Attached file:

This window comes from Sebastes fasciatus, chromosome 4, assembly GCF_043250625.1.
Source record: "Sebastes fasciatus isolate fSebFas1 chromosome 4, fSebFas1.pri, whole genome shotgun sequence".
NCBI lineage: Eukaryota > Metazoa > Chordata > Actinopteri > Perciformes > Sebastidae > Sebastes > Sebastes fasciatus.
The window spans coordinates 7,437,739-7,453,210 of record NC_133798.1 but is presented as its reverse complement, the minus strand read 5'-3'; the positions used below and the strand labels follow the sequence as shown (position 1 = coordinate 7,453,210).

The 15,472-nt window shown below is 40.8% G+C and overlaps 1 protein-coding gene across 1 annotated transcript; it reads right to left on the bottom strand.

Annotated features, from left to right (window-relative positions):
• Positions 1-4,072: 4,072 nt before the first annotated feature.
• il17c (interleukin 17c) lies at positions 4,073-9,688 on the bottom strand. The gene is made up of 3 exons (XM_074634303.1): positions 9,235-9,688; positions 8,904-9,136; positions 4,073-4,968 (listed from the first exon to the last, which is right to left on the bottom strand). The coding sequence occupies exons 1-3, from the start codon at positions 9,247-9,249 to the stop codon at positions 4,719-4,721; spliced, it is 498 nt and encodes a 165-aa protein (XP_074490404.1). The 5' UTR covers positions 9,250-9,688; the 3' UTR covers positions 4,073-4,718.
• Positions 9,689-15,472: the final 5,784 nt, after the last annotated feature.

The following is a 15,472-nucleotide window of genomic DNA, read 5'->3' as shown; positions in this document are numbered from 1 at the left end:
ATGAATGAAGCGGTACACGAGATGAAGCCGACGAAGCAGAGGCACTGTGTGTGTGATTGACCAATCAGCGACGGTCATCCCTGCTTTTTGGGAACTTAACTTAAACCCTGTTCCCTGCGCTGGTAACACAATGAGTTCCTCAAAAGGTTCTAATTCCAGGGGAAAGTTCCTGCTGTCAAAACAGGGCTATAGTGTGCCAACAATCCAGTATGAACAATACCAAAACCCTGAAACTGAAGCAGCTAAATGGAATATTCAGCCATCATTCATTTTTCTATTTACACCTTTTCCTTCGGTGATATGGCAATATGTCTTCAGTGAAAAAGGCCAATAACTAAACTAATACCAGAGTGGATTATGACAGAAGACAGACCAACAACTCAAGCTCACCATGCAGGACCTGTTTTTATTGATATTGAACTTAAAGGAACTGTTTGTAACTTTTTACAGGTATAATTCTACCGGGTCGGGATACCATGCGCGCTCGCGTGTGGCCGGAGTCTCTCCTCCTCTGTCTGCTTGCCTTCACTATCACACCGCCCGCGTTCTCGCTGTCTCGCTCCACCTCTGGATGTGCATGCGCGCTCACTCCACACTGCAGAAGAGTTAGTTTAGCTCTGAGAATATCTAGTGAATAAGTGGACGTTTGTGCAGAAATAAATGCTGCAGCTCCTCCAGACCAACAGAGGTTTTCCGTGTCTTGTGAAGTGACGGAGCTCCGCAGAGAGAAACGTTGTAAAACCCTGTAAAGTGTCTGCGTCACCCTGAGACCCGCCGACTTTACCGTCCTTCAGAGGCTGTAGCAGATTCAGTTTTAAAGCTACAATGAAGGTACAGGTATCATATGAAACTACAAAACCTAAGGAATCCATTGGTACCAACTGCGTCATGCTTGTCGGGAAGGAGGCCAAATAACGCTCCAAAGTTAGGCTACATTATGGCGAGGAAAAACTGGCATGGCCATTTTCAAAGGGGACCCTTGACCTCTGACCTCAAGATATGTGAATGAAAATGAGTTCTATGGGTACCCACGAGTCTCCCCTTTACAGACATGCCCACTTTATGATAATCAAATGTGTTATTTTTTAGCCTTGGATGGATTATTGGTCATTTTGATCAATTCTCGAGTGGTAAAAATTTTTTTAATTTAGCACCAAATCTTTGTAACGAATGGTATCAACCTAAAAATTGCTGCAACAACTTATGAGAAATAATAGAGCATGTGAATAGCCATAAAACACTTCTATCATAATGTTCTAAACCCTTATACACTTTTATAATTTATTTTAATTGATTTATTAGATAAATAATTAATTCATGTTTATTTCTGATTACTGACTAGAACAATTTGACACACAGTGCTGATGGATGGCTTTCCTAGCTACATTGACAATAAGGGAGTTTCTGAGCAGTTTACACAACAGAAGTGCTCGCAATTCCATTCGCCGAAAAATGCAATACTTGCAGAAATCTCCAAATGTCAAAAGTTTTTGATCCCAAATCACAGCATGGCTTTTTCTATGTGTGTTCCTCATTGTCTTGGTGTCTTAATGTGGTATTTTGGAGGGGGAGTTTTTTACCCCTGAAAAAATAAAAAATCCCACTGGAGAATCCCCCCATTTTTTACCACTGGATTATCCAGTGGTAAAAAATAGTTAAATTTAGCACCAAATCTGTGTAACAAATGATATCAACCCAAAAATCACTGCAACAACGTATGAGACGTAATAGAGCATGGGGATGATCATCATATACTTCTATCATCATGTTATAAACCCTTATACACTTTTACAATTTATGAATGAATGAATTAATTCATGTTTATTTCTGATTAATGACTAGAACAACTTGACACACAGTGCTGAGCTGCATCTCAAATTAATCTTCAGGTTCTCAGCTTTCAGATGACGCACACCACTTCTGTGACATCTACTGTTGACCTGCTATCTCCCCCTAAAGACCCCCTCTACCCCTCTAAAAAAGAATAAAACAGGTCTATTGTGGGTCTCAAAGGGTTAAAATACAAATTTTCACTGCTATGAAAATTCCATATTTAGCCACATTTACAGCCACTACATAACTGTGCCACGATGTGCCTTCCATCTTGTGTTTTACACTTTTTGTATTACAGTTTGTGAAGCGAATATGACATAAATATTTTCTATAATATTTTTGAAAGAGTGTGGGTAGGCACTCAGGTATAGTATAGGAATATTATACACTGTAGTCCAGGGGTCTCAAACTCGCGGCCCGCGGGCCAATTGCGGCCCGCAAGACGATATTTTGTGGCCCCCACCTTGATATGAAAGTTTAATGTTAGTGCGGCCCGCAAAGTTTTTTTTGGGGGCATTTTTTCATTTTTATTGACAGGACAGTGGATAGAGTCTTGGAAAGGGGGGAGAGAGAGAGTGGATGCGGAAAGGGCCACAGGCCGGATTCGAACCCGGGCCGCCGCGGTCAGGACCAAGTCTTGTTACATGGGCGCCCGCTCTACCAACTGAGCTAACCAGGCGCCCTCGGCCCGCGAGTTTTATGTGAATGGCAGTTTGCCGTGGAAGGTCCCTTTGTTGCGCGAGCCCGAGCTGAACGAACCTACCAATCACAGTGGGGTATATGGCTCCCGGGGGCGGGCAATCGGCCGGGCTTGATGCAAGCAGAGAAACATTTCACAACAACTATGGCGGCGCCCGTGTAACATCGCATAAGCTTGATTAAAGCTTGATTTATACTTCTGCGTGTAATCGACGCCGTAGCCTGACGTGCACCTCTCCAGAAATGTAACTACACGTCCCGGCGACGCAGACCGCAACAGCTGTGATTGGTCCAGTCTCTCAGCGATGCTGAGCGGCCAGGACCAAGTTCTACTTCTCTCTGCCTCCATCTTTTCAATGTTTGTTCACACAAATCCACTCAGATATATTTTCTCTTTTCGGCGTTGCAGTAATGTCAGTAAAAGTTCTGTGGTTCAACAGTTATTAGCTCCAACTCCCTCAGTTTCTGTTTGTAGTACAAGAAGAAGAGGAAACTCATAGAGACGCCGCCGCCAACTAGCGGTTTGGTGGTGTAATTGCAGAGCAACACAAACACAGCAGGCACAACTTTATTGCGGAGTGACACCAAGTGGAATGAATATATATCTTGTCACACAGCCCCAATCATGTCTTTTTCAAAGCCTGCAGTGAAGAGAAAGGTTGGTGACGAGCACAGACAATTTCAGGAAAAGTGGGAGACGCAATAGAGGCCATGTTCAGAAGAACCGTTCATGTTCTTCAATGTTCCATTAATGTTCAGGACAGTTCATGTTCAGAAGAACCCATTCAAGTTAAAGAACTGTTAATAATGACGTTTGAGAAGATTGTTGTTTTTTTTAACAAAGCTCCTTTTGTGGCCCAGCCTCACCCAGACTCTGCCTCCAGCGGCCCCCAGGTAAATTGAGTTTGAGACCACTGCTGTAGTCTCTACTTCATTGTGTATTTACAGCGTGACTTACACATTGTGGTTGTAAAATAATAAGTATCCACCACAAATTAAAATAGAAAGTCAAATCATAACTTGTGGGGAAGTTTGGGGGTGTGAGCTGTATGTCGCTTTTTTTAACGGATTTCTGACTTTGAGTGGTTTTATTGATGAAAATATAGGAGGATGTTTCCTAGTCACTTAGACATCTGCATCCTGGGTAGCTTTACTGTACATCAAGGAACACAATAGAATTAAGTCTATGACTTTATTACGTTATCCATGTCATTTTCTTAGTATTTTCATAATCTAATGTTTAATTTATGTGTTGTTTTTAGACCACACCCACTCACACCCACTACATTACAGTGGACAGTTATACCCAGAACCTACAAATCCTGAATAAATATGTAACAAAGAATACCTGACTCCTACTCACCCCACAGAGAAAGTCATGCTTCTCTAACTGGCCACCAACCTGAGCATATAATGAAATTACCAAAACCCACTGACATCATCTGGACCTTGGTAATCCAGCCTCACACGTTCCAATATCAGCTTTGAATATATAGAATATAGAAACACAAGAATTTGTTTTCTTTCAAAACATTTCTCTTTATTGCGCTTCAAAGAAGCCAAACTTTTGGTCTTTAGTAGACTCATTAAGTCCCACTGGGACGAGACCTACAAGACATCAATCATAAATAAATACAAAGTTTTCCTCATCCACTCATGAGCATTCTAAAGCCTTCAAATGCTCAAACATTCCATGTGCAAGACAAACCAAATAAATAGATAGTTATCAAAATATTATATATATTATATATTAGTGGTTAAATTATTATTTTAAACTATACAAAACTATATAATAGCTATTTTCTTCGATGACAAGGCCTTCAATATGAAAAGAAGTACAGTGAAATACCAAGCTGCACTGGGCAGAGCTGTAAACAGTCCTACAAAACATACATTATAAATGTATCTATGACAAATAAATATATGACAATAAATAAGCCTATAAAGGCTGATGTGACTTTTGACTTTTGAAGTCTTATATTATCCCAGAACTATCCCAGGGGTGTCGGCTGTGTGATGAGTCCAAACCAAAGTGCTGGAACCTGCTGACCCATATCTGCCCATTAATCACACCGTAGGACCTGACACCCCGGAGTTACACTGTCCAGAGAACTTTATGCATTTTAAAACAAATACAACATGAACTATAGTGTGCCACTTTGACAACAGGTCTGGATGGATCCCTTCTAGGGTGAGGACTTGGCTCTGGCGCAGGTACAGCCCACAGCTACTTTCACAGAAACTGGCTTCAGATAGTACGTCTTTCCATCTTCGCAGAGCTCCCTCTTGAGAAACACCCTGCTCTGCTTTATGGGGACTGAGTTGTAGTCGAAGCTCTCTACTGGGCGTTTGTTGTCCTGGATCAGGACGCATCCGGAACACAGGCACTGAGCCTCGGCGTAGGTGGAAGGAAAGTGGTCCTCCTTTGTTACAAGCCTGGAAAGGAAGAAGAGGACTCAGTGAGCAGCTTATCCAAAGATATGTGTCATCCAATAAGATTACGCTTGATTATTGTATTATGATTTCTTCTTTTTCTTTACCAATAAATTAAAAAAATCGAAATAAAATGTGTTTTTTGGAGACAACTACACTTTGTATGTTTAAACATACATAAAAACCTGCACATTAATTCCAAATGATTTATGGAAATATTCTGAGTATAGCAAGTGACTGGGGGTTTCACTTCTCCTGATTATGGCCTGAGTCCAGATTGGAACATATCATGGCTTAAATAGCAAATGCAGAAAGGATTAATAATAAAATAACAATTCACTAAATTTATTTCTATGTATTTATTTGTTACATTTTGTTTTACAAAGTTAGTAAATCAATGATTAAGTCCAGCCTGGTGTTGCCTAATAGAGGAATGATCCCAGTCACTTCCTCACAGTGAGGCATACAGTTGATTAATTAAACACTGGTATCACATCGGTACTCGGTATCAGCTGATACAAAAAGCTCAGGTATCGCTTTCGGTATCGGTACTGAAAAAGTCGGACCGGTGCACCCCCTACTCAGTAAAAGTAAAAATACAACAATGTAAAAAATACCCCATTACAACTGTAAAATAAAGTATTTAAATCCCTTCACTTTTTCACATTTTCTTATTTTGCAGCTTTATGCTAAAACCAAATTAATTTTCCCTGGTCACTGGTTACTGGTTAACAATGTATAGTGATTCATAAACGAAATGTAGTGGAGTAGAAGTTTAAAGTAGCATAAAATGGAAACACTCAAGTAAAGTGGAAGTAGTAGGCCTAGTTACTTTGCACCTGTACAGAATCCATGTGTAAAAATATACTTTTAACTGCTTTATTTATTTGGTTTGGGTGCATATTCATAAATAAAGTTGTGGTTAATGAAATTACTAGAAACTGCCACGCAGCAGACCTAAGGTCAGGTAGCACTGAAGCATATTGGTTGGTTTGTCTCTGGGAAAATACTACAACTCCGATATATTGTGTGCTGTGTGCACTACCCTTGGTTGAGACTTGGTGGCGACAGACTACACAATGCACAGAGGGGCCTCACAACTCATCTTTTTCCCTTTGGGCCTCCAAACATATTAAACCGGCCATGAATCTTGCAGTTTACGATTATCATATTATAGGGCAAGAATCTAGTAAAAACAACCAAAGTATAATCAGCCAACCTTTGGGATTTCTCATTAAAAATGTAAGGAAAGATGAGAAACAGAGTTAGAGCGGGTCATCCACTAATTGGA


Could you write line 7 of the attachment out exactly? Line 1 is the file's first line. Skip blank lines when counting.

• Positions 1-4,072: 4,072 nt before the first annotated feature.